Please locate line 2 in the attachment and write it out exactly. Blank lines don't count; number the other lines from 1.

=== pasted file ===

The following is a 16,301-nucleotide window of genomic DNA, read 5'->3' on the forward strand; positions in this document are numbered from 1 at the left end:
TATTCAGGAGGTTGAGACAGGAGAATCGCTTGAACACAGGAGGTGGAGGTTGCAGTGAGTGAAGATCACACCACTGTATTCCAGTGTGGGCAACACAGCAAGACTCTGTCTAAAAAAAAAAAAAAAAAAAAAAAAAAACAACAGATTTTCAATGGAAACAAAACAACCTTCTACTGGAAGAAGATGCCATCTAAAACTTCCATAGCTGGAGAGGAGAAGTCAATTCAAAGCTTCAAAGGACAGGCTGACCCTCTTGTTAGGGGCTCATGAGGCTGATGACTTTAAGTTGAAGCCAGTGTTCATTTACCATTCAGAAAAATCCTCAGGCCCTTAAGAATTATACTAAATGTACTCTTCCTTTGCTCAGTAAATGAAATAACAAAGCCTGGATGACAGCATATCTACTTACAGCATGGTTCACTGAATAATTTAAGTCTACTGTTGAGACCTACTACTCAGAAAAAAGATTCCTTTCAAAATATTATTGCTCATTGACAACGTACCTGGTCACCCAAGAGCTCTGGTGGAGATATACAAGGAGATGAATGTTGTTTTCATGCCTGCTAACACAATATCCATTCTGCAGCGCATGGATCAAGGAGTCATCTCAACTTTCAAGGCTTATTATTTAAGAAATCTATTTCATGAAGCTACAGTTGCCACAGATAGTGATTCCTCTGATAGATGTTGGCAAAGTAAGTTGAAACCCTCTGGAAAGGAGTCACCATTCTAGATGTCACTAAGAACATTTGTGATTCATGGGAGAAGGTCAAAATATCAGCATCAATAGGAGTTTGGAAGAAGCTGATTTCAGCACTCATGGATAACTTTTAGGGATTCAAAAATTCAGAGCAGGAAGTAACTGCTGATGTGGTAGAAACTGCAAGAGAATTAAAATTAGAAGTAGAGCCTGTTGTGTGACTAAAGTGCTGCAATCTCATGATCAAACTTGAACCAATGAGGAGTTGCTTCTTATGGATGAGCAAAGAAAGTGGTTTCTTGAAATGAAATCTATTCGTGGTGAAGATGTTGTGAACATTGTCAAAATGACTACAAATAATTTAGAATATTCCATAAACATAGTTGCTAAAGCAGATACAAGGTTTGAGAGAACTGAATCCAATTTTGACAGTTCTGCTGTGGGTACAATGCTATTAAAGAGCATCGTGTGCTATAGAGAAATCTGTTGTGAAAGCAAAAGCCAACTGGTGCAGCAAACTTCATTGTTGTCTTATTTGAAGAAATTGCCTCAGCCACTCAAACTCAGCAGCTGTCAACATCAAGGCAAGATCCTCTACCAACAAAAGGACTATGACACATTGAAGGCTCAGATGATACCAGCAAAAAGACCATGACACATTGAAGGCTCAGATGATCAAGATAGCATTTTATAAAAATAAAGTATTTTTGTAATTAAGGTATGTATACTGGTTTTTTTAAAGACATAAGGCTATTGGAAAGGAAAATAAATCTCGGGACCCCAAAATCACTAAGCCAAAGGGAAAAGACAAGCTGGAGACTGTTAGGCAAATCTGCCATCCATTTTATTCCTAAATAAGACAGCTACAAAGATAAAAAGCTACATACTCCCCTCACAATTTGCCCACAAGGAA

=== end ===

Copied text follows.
TATTCAGGAGGTTGAGACAGGAGAATCGCTTGAACACAGGAGGTGGAGGTTGCAGTGAGTGAAGATCACACCACTGTATTCCAGTGTGGGCAACACAGCAAGACTCTGTCTAAAAAAAAAAAAAAAAAAAAAAAAAAACAACAGATTTTCAATGGAAACAAAACAACCTTCTACTGGAAGAAGATGCCATCTAAAACTTCCATAGCTGGAGAGGAGAAGTCAATTCAAAGCTTCAAAGGACAGGCTGACCCTCTTGTTAGGGGCTCATGAGGCTGATGACTTTAAGTTGAAGCCAGTGTTCATTTACCATTCAGAAAAATCCTCAGGCCCTTAAGAATTATACTAAATGTACTCTTCCTTTGCTCAGTAAATGAAATAACAAAGCCTGGATGACAGCATATCTACTTACAGCATGGTTCACTGAATAATTTAAGTCTACTGTTGAGACCTACTACTCAGAAAAAAGATTCCTTTCAAAATATTATTGCTCATTGACAACGTACCTGGTCACCCAAGAGCTCTGGTGGAGATATACAAGGAGATGAATGTTGTTTTCATGCCTGCTAACACAATATCCATTCTGCAGCGCATGGATCAAGGAGTCATCTCAACTTTCAAGGCTTATTATTTAAGAAATCTATTTCATGAAGCTACAGTTGCCACAGATAGTGATTCCTCTGATAGATGTTGGCAAAGTAAGTTGAAACCCTCTGGAAAGGAGTCACCATTCTAGATGTCACTAAGAACATTTGTGATTCATGGGAGAAGGTCAAAATATCAGCATCAATAGGAGTTTGGAAGAAGCTGATTTCAGCACTCATGGATAACTTTTAGGGATTCAAAAATTCAGAGCAGGAAGTAACTGCTGATGTGGTAGAAACTGCAAGAGAATTAAAATTAGAAGTAGAGCCTGTTGTGTGACTAAAGTGCTGCAATCTCATGATCAAACTTGAACCAATGAGGAGTTGCTTCTTATGGATGAGCAAAGAAAGTGGTTTCTTGAAATGAAATCTATTCGTGGTGAAGATGTTGTGAACATTGTCAAAATGACTACAAATAATTTAGAATATTCCATAAACATAGTTGCTAAAGCAGATACAAGGTTTGAGAGAACTGAATCCAATTTTGACAGTTCTGCTGTGGGTACAATGCTATTAAAGAGCATCGTGTGCTATAGAGAAATCTGTTGTGAAAGCAAAAGCCAACTGGTGCAGCAAACTTCATTGTTGTCTTATTTGAAGAAATTGCCTCAGCCACTCAAACTCAGCAGCTGTCAACATCAAGGCAAGATCCTCTACCAACAAAAGGACTATGACACATTGAAGGCTCAGATGATACCAGCAAAAAGACCATGACACATTGAAGGCTCAGATGATCAAGATAGCATTTTATAAAAATAAAGTATTTTTGTAATTAAGGTATGTATACTGGTTTTTTTAAAGACATAAGGCTATTGGAAAGGAAAATAAATCTCGGGACCCCAAAATCACTAAGCCAAAGGGAAAAGACAAGCTGGAGACTGTTAGGCAAATCTGCCATCCATTTTATTCCTAAATAAGACAGCTACAAAGATAAAAAGCTACATACTCCCCTCACAATTTGCCCACAAGGAA